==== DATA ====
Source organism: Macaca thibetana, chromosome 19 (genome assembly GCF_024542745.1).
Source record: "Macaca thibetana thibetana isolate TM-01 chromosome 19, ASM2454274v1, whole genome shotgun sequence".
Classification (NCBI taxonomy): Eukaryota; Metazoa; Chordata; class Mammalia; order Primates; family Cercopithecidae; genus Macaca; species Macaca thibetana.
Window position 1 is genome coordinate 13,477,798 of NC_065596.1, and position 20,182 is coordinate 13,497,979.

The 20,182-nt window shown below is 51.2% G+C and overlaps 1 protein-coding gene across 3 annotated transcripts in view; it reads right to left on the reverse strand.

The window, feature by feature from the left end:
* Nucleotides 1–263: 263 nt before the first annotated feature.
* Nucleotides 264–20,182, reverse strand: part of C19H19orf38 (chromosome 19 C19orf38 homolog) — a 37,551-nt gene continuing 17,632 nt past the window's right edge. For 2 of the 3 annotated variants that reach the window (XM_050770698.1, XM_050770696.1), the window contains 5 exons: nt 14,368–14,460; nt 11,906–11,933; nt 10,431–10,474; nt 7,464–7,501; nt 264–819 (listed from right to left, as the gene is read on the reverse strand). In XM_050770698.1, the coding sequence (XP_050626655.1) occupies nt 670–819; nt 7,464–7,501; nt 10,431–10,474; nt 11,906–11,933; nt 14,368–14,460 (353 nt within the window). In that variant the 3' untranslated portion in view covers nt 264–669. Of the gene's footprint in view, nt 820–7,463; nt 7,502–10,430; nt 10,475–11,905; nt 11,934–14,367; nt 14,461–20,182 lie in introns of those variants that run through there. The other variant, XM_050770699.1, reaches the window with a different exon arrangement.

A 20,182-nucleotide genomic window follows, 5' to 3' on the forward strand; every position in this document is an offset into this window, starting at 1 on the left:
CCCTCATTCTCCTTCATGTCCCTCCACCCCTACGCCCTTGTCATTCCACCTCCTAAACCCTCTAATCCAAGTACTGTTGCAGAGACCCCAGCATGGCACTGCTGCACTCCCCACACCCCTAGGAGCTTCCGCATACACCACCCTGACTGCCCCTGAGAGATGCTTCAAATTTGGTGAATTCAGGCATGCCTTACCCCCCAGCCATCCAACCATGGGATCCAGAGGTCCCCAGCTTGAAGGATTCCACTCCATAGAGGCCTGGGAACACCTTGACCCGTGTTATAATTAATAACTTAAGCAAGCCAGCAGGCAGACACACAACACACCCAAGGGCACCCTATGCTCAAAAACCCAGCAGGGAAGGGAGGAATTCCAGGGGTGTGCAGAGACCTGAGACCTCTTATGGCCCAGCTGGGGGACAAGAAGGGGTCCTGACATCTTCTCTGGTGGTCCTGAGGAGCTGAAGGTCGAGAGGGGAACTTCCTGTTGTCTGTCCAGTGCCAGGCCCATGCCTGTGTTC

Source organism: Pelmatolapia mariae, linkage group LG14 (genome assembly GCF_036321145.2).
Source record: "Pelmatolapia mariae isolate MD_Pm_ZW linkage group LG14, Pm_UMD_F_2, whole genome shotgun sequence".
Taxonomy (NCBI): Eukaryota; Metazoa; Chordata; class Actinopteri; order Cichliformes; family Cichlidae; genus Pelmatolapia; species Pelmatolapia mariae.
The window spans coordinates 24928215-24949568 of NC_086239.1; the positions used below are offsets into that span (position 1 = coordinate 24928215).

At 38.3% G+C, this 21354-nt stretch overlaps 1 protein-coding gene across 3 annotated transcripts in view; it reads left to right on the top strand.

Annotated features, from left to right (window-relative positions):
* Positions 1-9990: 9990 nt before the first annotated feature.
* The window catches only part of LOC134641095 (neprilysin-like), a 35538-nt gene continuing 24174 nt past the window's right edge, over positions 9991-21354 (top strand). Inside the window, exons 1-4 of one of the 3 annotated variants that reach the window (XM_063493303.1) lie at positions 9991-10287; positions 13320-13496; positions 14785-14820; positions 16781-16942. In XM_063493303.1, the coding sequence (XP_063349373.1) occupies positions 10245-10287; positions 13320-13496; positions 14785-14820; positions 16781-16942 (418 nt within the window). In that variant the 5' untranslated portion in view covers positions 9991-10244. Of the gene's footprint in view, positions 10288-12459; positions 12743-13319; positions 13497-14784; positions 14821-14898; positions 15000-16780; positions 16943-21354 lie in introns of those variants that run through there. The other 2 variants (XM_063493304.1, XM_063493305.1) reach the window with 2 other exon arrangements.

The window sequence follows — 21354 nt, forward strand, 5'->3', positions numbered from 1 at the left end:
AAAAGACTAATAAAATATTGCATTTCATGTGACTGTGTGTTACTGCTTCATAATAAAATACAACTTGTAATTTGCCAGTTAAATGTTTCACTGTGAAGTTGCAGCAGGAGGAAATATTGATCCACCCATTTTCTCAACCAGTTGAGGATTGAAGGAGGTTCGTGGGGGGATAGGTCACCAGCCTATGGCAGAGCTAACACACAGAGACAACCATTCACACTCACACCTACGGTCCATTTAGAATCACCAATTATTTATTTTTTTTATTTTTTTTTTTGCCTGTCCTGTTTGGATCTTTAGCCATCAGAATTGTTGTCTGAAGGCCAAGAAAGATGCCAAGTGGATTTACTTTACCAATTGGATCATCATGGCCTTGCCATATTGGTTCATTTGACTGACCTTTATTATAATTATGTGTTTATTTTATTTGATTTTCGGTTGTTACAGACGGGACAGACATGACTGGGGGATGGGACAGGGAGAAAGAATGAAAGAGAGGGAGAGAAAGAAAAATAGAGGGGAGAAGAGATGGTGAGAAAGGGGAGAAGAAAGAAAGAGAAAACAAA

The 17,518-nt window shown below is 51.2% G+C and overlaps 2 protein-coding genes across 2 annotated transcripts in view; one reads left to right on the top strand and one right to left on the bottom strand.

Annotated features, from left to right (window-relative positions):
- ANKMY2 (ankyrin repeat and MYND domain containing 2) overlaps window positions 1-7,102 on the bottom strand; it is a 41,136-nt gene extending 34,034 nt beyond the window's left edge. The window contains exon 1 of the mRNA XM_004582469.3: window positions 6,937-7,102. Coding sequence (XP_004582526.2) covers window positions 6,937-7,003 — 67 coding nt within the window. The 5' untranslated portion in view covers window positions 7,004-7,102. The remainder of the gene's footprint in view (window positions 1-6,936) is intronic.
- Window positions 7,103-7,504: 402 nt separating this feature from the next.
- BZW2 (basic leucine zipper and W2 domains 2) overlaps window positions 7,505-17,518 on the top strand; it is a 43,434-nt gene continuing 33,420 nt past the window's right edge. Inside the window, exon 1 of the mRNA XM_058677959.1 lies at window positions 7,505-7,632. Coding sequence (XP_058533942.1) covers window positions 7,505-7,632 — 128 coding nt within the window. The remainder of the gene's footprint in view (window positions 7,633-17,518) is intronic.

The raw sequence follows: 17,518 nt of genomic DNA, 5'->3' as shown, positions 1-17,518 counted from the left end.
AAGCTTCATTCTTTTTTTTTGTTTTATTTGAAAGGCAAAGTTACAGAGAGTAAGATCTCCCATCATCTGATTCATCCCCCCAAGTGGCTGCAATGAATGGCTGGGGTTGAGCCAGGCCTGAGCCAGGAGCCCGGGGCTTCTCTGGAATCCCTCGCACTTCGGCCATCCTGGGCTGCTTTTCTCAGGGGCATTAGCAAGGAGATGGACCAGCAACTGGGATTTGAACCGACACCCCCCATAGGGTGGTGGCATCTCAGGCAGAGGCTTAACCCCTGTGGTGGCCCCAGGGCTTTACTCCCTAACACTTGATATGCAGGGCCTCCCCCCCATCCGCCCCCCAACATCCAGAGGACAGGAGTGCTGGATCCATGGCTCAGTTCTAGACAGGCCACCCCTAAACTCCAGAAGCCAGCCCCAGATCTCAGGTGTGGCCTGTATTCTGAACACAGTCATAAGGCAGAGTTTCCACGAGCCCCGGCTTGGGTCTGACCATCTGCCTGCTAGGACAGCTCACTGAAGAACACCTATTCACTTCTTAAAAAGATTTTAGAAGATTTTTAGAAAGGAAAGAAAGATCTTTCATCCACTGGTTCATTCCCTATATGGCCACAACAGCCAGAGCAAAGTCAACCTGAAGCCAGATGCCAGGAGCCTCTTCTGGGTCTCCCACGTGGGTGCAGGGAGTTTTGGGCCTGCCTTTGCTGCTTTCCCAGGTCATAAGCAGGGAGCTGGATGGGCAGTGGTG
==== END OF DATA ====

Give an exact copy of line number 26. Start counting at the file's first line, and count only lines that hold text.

The raw sequence follows: 17,518 nt of genomic DNA, 5'->3' as shown, positions 1-17,518 counted from the left end.